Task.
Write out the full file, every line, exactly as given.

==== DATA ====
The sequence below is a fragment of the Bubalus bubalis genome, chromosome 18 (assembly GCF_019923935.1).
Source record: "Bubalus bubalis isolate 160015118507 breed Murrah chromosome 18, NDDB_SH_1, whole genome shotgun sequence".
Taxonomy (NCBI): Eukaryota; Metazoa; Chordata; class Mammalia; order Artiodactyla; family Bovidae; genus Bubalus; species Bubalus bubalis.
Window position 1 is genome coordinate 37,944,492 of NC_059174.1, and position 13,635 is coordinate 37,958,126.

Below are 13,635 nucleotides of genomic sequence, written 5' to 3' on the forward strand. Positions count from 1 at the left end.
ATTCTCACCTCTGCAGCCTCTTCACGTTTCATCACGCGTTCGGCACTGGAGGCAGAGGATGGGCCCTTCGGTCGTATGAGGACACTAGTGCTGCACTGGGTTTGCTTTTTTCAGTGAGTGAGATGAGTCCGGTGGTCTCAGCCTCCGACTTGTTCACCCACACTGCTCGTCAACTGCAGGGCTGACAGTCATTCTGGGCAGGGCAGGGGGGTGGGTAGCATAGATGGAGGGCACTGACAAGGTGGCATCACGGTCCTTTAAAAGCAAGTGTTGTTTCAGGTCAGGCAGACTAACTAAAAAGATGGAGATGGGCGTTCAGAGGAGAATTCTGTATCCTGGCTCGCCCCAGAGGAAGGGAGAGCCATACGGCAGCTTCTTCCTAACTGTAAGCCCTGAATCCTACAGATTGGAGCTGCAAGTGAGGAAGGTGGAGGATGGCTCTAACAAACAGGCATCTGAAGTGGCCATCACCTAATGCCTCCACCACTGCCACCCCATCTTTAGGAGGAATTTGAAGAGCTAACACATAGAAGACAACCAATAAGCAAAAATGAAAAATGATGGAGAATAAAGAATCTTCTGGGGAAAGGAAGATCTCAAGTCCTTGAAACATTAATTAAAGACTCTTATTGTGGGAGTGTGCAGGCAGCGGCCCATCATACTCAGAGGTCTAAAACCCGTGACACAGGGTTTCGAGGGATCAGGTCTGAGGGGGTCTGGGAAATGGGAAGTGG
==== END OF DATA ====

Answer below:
The sequence below is a fragment of the Bubalus bubalis genome, chromosome 18 (assembly GCF_019923935.1).
Source record: "Bubalus bubalis isolate 160015118507 breed Murrah chromosome 18, NDDB_SH_1, whole genome shotgun sequence".
Taxonomy (NCBI): Eukaryota; Metazoa; Chordata; class Mammalia; order Artiodactyla; family Bovidae; genus Bubalus; species Bubalus bubalis.
Window position 1 is genome coordinate 37,944,492 of NC_059174.1, and position 13,635 is coordinate 37,958,126.

Below are 13,635 nucleotides of genomic sequence, written 5' to 3' on the forward strand. Positions count from 1 at the left end.
ATTCTCACCTCTGCAGCCTCTTCACGTTTCATCACGCGTTCGGCACTGGAGGCAGAGGATGGGCCCTTCGGTCGTATGAGGACACTAGTGCTGCACTGGGTTTGCTTTTTTCAGTGAGTGAGATGAGTCCGGTGGTCTCAGCCTCCGACTTGTTCACCCACACTGCTCGTCAACTGCAGGGCTGACAGTCATTCTGGGCAGGGCAGGGGGGTGGGTAGCATAGATGGAGGGCACTGACAAGGTGGCATCACGGTCCTTTAAAAGCAAGTGTTGTTTCAGGTCAGGCAGACTAACTAAAAAGATGGAGATGGGCGTTCAGAGGAGAATTCTGTATCCTGGCTCGCCCCAGAGGAAGGGAGAGCCATACGGCAGCTTCTTCCTAACTGTAAGCCCTGAATCCTACAGATTGGAGCTGCAAGTGAGGAAGGTGGAGGATGGCTCTAACAAACAGGCATCTGAAGTGGCCATCACCTAATGCCTCCACCACTGCCACCCCATCTTTAGGAGGAATTTGAAGAGCTAACACATAGAAGACAACCAATAAGCAAAAATGAAAAATGATGGAGAATAAAGAATCTTCTGGGGAAAGGAAGATCTCAAGTCCTTGAAACATTAATTAAAGACTCTTATTGTGGGAGTGTGCAGGCAGCGGCCCATCATACTCAGAGGTCTAAAACCCGTGACACAGGGTTTCGAGGGATCAGGTCTGAGGGGGTCTGGGAAATGGGAAGTGG